WASHINGTON, DC – JUNE 9: The House Select Committee to Investigate the January 6 Hearing at the Cannon House Office Building on Thursday, June 9, 2022 in Washington, DC The bipartisan Select Committee to Investigate the January 6 Attack January to the United States Capitol has spent nearly a year conducting more than 1,000 interviews, reviewed more than 140,000 documents on the day of the attack.
(Kent Nishimura/Los Angeles Times via Getty Images)

Former Trump campaign manager Bill Stepien who abruptly canceled his appearance at the hearing after his wife went into labor, he said in his prerecorded testimony that he told Trump on election night that it was too early to declare victory, but that the then-president disagreed.

Former Attorney General Bill Barr testified in a videotaped statement that he knew immediately after the election that Trump’s claims of voter fraud were “nonsense,” saying Trump’s continued promotion of a conspiracy theory ultimately led to his resignation.

The second public hearing featured in-person witnesses Chris Stirewalt, former Fox News political editor, election attorney Benjamin Ginsberg, former US Attorney for the Northern District of Georgia BJay Pak, and former Philadelphia City Commissioner Al Schmidt.

Chairman Bennie Thompson, D-Miss., delivers remarks during the Select Committee to Investigate the Jan. 6 Attack on the US Capitol.

Chairman Bennie Thompson, D-Miss., delivers remarks during the Select Committee to Investigate the Jan. 6 Attack on the US Capitol.
(Photo by Tom Williams/CQ-Roll Call, Inc via Getty Images)

On Wednesday, despite postponing its hearing for the day, the committee released a video of a tour conducted by Rep. Barry Loudermilk, R-Georgia, on Jan. 5, 2021, and renewed the congressman’s requests for information regarding the individuals. in attendance.

Rep. Zoe Lofgren, D-Calif., a committee member, said the video was released because “we get a lot of questions.”

“One of the troublemakers was on the tour,” he told Fox News on Wednesday. “He was taking pictures of things that tourists normally look at, like the tunnel between the Rayburn building and the Capitol, which is the tunnel that I was evacuated through last night. [January] 6th, taking photos of the stairs, took photos of the Judicial Committee staff. And then, of course, the next day, it shows up [at] a riot that threatens to kill Nancy Pelosi, Chuck Schumer and Jerry Nadler, and we’d like to know more about that.”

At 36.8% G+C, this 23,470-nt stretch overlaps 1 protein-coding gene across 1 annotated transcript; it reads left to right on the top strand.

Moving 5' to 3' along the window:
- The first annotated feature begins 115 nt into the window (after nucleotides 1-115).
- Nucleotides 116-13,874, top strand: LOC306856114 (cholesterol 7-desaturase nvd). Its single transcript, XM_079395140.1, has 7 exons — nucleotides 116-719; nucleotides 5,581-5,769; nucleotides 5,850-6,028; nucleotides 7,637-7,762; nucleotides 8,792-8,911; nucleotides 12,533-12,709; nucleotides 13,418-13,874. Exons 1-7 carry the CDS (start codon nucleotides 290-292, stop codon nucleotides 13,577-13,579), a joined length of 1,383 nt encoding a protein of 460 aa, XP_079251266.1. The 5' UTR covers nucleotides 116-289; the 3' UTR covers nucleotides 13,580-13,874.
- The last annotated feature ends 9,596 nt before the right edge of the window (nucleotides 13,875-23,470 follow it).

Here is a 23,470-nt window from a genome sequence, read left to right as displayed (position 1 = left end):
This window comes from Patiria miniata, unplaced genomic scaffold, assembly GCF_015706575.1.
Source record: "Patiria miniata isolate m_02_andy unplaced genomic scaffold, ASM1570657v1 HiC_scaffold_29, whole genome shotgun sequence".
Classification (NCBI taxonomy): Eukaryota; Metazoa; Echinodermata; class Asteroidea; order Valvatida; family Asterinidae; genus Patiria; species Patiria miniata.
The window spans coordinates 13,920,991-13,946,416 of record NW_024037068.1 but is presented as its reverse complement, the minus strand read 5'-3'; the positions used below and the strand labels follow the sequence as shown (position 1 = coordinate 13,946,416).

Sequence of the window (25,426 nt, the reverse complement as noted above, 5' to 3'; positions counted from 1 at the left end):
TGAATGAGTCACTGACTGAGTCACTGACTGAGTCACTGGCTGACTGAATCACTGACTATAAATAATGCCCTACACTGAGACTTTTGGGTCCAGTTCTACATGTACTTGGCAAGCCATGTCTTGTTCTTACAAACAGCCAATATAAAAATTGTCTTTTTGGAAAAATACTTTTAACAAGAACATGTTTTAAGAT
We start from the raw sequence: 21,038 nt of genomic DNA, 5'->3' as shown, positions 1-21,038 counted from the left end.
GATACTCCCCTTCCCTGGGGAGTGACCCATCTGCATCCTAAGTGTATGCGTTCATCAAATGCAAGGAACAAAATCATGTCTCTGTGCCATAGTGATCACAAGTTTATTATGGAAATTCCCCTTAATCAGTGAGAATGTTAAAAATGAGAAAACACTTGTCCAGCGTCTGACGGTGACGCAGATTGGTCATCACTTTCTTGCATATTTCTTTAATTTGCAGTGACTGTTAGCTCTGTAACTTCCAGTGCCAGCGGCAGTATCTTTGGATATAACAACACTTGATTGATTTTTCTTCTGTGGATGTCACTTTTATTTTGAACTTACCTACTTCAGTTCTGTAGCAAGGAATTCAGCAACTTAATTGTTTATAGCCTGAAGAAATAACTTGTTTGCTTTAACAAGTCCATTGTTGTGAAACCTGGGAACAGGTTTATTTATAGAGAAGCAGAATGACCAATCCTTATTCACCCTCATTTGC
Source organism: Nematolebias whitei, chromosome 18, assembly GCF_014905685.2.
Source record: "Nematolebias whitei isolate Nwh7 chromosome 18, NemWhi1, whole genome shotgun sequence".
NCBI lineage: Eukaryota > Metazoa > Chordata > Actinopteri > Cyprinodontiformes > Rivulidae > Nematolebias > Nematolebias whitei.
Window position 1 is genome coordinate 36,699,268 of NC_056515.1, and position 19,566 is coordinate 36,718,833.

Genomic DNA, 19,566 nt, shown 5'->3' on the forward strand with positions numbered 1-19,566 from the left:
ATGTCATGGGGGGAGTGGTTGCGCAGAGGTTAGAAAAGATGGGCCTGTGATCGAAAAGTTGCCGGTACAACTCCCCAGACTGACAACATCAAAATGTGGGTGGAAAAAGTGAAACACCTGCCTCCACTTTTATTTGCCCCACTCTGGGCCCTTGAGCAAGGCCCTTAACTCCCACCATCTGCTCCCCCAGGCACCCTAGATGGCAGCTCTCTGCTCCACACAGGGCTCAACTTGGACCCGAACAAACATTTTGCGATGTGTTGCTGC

Loudermilk told Fox News’ Chad Pergram Wednesday afternoon that he doesn’t “recognize” the man in the video who is threatening House Speaker Nancy Pelosi, D-Calif., the House Majority Leader. Senate, Chuck Schumer, DN.Y., to Rep. Jerry. Nadler, DN.Y., and Representative Alexandria Ocasio-Cortez, DN.Y.

He also said he condemns such threats and described the language in the video as “terrible.”

Fox News also asked Rep. Alexandria Ocasio-Cortez about the video. She responded: “I find the juxtaposition between your statement that you posted yesterday saying that I never gave anyone a tour on January 5. That, juxtaposed with the images released by the committee today, shows quite a stark contrast. And I think that’s extremely understandable why the committee wants to talk to Rep. Loudermilk. I’m not quite sure why he refuses to comply with an investigation into an attack that resulted in the deaths of multiple people here.”

The committee last asked Loudermilk to testify on the matter in mid-May. However, Wednesday’s application is still just an application and does not include a citation. Loudermilk has called this a “smear campaign” by the committee.

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Biden Attorney General Merrick Garland said Monday that he and Justice Department prosecutors from January 6 will be observing the hearings. “At this time, this investigation is proceeding according to the facts and the law,” he said. “We are not hindered in continuing our investigation in any way.”

Kelly Phares, Chad Pergram, Jessica Chasmar and Brooke Singman of Fox News contributed to this report.